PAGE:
Glen Dunsworth, then overseeing the adaptive management program for Weyerhaeuser, explained that the goal is to gather enough information on indicator species or groups to develop "species response curves"—that is, a graph that plots each creature's abundance or diversity or some other attribute against tree retention levels. "We want to know, is higher retention always better for a species, or do the returns level out at some point, so that, say, 25 percent doesn't do much more than 20 percent for the abundance of a certain species?" he told me during a lunch break. "And how do species attributes or abundances change as the matrix [the cutover site] ages?"

That afternoon, Outerbridge told the group that she had dug up 264 little fir trees along the VRES experimental transects since 2000. Back in the lab, she had clipped off a measured number of root tips from each fir—more than 40,000 root tips altogether—and examined them for the assorted colors and shapes assumed by ectomycorrhizae. Across all six VRES sites, Outerbridge had found 51 types of EM fungi. The seedlings planted in former old-growth sites such as C1500 had higher levels of root colonization and hosted a greater diversity of EM types than those planted in second-growth forest sites. Perhaps more important, the closer the seedlings were planted to the edge of a remnant forest patch, the greater the diversity of EM fungi on their roots and the higher the percentage of their roots that were colonized. That is what ecologists call a strong "edge effect."19

But the edge the fungi responded to turned out to be farther out into the clearing than the one I see as we pack up the freshly dug seedling at C1500 the day after the Nanaimo meeting. Outerbridge had found that the greatest declines in colonization and diversity actually occurred 50-150 feet out from the visible forest edge.

The key, Trofymow explains as we return to the truck, is that the roots of the old trees are extending out underground at least 16 feet or more into the clearing. It is another of the many unseen legacies that web this site.

"Those old trees we see at the edge of the stand have a root system that would be extending out, and then you have young trees whose roots would come in contact and become colonized with my-corrhizae through root-to-root contact," he explains. "And the roots of the young trees would then extend on and colonize other trees and so on in stepping-stone fashion," forming a vast nurturing network underground.

Some indication of what Trofymow and Outerbridge are likely to find in their research on how EM fungi fare at various levels of tree retention comes from a large-scale study in Washington and Oregon— the Demonstration of Ecosystem Management Options or DEMO project set up by the U.S. Forest Service to test new forestry concepts.20 Oregon State University ecologist Daniel Luoma and his colleagues found that both EM fungal diversity and mushroom production improved dramatically from a clearcut to 15 percent tree retention to 40 percent retention. They were surprised to find in the 15 percent retention sites that mushrooms disappeared from under the retained green trees as well as from the clearing.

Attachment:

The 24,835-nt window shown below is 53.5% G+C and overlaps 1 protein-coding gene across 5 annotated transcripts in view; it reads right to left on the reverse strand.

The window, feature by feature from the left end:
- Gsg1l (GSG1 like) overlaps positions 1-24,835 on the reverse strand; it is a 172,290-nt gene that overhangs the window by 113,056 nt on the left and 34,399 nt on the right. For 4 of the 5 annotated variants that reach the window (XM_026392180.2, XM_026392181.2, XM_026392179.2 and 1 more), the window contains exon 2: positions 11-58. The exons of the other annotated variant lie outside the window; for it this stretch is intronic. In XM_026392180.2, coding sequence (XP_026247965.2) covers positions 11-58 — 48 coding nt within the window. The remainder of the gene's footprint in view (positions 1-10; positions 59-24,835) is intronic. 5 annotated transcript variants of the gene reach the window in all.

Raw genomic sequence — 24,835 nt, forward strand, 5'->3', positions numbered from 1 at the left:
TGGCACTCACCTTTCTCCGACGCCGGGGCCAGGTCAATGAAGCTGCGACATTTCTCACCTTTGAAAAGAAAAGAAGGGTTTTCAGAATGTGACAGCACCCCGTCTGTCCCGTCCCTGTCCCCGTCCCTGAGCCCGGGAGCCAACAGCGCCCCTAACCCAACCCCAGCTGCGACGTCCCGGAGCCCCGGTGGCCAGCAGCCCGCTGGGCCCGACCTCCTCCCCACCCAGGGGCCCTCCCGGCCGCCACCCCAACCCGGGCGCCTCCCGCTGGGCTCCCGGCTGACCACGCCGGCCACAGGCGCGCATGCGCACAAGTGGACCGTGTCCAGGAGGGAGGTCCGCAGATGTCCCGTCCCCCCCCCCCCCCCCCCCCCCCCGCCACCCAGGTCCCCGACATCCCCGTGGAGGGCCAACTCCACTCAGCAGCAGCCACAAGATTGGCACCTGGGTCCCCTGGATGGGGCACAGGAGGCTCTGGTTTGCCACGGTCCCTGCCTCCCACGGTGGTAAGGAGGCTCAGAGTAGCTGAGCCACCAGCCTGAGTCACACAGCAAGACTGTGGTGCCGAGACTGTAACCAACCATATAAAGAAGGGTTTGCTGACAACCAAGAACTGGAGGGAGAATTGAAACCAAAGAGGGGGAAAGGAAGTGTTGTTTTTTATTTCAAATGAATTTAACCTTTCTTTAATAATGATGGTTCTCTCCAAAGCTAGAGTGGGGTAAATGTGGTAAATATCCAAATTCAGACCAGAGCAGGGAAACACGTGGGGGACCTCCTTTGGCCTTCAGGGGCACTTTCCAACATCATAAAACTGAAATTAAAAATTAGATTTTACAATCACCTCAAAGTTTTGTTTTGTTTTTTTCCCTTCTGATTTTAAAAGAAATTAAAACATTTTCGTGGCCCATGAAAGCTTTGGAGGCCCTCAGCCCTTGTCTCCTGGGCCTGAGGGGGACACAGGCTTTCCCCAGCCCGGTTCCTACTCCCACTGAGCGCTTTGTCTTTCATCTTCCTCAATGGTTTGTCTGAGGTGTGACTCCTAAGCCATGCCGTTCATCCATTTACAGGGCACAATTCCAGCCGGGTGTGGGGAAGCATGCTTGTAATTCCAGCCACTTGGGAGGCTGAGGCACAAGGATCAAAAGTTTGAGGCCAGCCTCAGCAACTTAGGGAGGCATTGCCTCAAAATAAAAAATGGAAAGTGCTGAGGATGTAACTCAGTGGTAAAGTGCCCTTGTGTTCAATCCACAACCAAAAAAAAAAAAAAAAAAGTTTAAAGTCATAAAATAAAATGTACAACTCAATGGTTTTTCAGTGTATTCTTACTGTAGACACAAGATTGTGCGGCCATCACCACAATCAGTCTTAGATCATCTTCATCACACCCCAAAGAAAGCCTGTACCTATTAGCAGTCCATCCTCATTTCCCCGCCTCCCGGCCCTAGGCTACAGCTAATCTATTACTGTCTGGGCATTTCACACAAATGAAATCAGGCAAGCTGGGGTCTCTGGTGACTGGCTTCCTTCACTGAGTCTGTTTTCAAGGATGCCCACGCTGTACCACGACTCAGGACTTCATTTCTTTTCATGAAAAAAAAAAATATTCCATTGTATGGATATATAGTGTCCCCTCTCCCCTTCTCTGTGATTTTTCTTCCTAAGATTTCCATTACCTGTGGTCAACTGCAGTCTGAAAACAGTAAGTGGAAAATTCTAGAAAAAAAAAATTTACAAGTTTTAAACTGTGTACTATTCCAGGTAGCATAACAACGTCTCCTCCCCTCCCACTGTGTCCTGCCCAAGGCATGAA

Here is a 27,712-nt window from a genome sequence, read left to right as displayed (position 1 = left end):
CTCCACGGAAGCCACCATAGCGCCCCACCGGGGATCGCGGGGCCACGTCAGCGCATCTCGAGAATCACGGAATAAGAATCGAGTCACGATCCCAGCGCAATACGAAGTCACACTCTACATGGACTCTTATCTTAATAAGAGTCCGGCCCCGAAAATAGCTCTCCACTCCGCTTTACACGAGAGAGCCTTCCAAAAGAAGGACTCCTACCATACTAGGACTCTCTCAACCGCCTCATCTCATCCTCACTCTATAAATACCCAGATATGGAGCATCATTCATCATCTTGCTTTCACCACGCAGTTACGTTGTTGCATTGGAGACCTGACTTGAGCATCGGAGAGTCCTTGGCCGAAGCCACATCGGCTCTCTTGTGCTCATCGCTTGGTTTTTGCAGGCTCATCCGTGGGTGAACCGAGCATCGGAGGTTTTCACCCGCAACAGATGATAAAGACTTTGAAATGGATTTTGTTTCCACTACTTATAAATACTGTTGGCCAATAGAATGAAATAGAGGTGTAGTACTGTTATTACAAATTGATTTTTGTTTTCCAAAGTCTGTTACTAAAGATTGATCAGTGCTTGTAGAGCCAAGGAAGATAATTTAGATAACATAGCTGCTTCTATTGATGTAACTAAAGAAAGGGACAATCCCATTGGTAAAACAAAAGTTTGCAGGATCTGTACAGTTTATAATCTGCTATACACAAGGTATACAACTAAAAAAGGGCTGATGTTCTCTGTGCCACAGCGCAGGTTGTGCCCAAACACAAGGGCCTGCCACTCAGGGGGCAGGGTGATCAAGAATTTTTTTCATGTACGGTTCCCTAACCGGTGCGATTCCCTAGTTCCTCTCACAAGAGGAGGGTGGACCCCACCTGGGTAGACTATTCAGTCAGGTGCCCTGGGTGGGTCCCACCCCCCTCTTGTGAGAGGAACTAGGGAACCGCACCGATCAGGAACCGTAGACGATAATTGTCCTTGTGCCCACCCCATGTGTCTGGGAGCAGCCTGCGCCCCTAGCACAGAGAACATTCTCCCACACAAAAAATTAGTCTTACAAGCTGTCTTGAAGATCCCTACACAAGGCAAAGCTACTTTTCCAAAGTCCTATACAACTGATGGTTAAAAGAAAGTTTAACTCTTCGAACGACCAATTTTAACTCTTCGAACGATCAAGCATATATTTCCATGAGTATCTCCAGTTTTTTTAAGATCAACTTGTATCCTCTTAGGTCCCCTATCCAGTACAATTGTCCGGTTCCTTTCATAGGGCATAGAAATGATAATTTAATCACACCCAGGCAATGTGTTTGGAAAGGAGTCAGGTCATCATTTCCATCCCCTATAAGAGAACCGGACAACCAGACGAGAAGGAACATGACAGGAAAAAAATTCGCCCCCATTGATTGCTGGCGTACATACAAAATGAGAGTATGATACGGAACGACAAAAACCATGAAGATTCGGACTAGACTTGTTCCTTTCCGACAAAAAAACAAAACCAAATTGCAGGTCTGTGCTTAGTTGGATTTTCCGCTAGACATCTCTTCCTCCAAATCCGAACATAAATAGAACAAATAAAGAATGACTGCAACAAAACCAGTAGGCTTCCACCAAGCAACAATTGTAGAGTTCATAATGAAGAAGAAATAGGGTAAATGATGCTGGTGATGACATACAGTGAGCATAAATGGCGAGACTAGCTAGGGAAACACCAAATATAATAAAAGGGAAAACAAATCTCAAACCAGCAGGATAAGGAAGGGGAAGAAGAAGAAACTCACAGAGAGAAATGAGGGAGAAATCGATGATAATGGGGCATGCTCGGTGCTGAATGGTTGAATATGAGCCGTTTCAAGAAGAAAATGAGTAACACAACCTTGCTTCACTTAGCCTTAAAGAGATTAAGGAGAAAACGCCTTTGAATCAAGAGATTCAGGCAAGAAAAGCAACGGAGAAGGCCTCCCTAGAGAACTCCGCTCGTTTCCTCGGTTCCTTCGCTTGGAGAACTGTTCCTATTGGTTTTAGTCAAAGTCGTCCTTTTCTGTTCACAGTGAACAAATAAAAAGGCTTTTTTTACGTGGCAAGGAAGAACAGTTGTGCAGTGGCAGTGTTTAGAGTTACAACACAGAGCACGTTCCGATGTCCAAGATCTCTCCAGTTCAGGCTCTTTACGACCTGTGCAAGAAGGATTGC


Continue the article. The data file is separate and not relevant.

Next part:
"The mycorrhizae were still there, totally intact, in the uncut patches," Luoma told me. "So the organism did not go away, but it stopped reproducing in the patches that were left behind." He speculates this was the result of a sudden change in wind, temperature, or moisture at the patch edges.21 How long does it take for that shock to fade away? Studies like those at VRES and DEMO as yet provide only snapshots taken immediately after a harvest. "The dynamics of the recovery process are really the critical issue," Luoma said.

Trofymow also believes that the critical information is how the fungal community will recover over time: "We saw strong edge effects, but how long do they last? How long before the mycorrhizae colonize these clearings?" One way to get a glimpse of the answer without waiting for decades is to compare how fungi and other creatures are faring in forest sites of different ages. That's what Trofymow and his colleagues in the Canadian Forest Service had in mind in 1992 when they established a project called the Coastal Forest Chronose-quence on Vancouver Island.

Years before timber companies and government agencies began to embrace new forestry techniques, ecologists working in the coastal rain forests of British Columbia had begun to wonder what else was being lost along with the old-growth forests and how long it might take for biodiversity and ecological processes to recover—if ever—in second-growth forests. By 1989, 40 percent of the land on Vancouver Island—including more than half of the mature old growth—had been clearcut and converted to "managed forests" of even-aged firs.22 Within another decade, nearly one-fourth of the virgin forests along the entire British Columbia coast had been logged, creating 7.4 million acres (3 million hectares) of second-growth forest. Trofymow and other researchers have dubbed it, somewhat wryly, "our 3-million-hectare experiment on the coast"—an unfortunate test of what happens when an entire stage of forest development is eliminated.23 The chrono-sequence project was set up to learn from that impromptu experiment.